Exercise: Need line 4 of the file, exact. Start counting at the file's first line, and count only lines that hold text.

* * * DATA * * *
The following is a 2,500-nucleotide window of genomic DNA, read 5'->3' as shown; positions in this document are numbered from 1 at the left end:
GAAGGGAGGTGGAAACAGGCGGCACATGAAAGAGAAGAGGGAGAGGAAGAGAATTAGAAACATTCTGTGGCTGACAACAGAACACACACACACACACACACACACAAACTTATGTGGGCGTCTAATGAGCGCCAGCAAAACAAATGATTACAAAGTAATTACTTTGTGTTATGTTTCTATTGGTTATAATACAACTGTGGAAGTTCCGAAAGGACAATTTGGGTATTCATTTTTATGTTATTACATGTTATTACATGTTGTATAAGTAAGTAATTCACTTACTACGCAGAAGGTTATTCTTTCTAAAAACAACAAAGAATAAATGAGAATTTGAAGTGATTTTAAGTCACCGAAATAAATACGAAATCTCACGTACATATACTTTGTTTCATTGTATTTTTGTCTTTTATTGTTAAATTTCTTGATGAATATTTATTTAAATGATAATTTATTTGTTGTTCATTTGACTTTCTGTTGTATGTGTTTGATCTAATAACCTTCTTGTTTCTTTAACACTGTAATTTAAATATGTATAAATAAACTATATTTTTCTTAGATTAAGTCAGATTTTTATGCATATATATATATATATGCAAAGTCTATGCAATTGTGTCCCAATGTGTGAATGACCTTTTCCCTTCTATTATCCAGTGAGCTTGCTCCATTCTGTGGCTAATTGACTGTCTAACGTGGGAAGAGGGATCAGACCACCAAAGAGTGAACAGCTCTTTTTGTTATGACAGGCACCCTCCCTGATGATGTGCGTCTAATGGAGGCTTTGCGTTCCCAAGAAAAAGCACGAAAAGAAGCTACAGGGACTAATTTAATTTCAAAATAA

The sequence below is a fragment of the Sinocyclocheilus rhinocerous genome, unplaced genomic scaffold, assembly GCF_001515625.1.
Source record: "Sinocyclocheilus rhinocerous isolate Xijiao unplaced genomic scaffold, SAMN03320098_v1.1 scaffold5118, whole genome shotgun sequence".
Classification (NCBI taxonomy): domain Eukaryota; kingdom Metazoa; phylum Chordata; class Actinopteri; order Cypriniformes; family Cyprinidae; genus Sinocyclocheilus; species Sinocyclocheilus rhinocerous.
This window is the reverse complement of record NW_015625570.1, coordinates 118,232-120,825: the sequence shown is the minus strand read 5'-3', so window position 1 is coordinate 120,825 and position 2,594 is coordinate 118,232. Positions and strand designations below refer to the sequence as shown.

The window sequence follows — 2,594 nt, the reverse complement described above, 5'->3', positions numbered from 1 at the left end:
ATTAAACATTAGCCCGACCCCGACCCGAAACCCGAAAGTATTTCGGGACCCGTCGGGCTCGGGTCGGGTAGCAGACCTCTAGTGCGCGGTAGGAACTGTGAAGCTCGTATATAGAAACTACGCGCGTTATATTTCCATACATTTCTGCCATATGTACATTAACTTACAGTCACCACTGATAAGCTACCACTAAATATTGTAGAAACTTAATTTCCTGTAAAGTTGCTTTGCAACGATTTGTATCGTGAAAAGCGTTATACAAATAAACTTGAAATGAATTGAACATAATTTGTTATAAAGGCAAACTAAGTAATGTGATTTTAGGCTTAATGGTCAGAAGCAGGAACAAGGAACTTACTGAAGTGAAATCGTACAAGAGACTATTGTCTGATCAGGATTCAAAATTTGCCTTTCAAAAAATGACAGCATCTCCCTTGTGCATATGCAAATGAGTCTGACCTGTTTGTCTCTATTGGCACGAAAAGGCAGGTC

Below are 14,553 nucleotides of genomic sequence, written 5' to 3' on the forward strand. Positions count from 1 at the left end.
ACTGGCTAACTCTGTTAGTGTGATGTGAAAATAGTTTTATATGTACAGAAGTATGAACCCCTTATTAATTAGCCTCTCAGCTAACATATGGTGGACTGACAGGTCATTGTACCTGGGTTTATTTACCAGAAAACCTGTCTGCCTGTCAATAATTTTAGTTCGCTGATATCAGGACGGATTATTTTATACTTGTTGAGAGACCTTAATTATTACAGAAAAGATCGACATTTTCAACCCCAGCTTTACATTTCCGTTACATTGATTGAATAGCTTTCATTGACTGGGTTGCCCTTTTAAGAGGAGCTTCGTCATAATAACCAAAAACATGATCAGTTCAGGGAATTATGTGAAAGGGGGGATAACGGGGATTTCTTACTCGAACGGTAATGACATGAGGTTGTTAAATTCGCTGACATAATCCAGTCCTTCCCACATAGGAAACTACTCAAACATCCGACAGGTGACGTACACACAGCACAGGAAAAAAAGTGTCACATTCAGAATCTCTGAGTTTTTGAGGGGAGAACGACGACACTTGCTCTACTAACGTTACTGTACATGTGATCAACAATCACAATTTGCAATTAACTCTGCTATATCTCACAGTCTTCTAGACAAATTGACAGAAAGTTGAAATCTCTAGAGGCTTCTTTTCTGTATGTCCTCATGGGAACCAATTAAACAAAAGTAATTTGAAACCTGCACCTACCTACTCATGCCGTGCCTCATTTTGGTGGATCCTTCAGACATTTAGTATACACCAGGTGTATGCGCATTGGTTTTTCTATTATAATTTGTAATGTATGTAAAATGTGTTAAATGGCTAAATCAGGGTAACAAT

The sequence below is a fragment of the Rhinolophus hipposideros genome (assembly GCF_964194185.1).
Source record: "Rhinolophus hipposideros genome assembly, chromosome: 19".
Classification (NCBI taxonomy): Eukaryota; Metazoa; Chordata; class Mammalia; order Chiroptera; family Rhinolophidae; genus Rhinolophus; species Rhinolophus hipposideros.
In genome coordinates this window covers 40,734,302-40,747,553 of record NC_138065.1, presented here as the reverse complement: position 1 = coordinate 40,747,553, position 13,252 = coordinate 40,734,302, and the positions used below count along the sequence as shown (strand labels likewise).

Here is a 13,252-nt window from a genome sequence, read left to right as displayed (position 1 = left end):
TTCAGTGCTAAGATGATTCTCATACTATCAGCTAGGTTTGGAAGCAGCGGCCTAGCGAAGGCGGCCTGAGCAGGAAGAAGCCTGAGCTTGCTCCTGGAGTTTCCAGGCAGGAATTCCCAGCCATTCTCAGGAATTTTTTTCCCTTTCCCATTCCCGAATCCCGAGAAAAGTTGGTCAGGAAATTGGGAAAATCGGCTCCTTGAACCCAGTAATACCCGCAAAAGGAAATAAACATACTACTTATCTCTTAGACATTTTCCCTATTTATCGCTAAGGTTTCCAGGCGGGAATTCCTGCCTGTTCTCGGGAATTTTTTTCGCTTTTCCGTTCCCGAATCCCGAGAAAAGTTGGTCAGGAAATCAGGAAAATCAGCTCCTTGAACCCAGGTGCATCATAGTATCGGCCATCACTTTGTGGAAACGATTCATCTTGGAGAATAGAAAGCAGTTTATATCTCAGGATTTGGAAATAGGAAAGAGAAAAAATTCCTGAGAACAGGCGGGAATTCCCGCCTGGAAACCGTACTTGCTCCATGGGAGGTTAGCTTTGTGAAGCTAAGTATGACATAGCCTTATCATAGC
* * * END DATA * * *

Source record: "Sinocyclocheilus rhinocerous isolate Xijiao unplaced genomic scaffold, SAMN03320098_v1.1 scaffold5118, whole genome shotgun sequence".